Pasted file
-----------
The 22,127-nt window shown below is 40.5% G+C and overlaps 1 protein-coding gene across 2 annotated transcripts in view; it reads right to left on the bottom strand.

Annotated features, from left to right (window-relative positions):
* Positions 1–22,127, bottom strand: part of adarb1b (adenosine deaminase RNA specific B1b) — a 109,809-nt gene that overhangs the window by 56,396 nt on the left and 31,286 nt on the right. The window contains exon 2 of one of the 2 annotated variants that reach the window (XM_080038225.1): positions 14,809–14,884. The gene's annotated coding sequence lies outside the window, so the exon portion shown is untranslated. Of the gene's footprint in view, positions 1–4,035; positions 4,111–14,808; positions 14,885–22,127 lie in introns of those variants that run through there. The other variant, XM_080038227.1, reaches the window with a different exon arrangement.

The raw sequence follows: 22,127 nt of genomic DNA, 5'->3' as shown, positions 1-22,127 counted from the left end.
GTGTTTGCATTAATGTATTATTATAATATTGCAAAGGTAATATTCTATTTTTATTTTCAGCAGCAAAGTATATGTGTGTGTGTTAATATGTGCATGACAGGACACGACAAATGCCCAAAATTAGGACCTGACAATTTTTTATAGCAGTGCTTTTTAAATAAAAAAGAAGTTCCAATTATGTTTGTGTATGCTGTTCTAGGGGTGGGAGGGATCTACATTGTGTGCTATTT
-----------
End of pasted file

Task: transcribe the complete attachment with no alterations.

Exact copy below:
The 22,127-nt window shown below is 40.5% G+C and overlaps 1 protein-coding gene across 2 annotated transcripts in view; it reads right to left on the bottom strand.

Annotated features, from left to right (window-relative positions):
* Positions 1–22,127, bottom strand: part of adarb1b (adenosine deaminase RNA specific B1b) — a 109,809-nt gene that overhangs the window by 56,396 nt on the left and 31,286 nt on the right. The window contains exon 2 of one of the 2 annotated variants that reach the window (XM_080038225.1): positions 14,809–14,884. The gene's annotated coding sequence lies outside the window, so the exon portion shown is untranslated. Of the gene's footprint in view, positions 1–4,035; positions 4,111–14,808; positions 14,885–22,127 lie in introns of those variants that run through there. The other variant, XM_080038227.1, reaches the window with a different exon arrangement.

The raw sequence follows: 22,127 nt of genomic DNA, 5'->3' as shown, positions 1-22,127 counted from the left end.
GTGTTTGCATTAATGTATTATTATAATATTGCAAAGGTAATATTCTATTTTTATTTTCAGCAGCAAAGTATATGTGTGTGTGTTAATATGTGCATGACAGGACACGACAAATGCCCAAAATTAGGACCTGACAATTTTTTATAGCAGTGCTTTTTAAATAAAAAAGAAGTTCCAATTATGTTTGTGTATGCTGTTCTAGGGGTGGGAGGGATCTACATTGTGTGCTATTT